(printable PDF version) (HTML version)  by Carl Conetta, PDA Briefing Memo #39, 09 January 2006.  There is no reason to believe that a marginal increase in the US troop presence in Iraq will turn the tide there. The memo reviews relevant data on troop strength, insurgent activity, and Iraqi public opinion. It traces America’s troubles in Iraq to the nature of the mission, which it concludes is founded on strategic error.

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400 Days and Out: A Strategy for Solving the Iraq Impasse

(HTML version) by Carl Conetta. PDA Briefing Memo #34, 19 July 2005.The memo outlines a strategy for substantially defusing the Iraqi insurgency, de-escalating the inter-communal conflict there, and enabling near-total US troop withdrawal by September 2006.
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Vicious Circle: The Dynamics of Occupation and Resistance in Iraq, Part One. Patterns of Popular Discontent

(printable PDF version) (HTML version) (summary) by Carl Conetta. PDA Research Monograph #10, 18 May 2005. An analysis of Iraqi public opinion data and interviews suggests that coalition military activity is contributing substantially to anti-coalition sentiments. A “vicious circle” is indicated, whereby counter-insurgent operations create support for the insurgency. The report tracks coalition military activity and relates it to Iraqi discontent and insurgent activity. Differences among Iraqi communities are also assessed.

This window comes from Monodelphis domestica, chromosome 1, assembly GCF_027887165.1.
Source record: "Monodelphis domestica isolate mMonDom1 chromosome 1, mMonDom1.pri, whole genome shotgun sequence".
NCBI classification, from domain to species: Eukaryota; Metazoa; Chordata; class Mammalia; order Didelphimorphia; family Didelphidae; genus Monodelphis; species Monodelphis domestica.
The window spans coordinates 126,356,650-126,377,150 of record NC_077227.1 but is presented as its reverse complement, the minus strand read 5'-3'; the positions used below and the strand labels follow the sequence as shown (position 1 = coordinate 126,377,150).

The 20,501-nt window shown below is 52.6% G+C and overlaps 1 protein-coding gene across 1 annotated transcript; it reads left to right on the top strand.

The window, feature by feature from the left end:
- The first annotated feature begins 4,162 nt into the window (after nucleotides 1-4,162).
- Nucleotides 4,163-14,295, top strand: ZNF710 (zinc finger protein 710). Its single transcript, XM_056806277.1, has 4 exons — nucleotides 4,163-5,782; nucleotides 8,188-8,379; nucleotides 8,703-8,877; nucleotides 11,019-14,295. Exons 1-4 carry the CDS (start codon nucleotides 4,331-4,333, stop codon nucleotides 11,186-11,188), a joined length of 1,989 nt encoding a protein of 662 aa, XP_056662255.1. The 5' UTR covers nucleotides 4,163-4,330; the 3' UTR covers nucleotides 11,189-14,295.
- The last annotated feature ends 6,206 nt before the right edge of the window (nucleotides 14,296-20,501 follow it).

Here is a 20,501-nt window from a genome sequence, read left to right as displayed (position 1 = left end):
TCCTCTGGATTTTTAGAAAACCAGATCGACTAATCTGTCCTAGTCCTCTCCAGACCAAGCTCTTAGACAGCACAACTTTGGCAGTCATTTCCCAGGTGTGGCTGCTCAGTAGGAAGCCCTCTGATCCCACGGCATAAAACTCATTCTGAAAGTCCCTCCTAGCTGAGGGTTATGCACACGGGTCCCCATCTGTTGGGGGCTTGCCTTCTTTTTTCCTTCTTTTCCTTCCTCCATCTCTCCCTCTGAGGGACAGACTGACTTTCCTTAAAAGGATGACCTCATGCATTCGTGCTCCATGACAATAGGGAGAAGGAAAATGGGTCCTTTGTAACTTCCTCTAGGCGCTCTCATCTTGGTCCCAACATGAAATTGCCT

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Should We Stay or Should We Go? The US Debate on Exiting Iraq

(HTML version) by Carl Conetta. PDA Briefing Memo #33, 07 March 2005.

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What do Iraqis want? Iraqi attitudes on the occupation, US withdrawal, Iraqi governments, and quality of life

(printable PDF version) (HTML version) 01 February 2005. Summary of data from 2004 and 2005 Iraqi public opinion polls.

 

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The Iraqi election “bait and switch”: faulty poll will not bring peace or US withdrawal

(printable PDF version) (HTML version) (summary) by Carl Conetta. PDA Briefing Report #17, January 2005. Problems of bias, insecurity, and voter confusion have undermined the democratic value of the election. Nonetheless, it will win greater international legitimacy for the US mission and enable more vigorous counter-insurgency operations. US withdrawal will not soon occur. The memo examines likely electoral outcomes and the factors shaping the new Iraqi government. An addendum summarizes Iraqi public opinion regarding the occupation and US forces.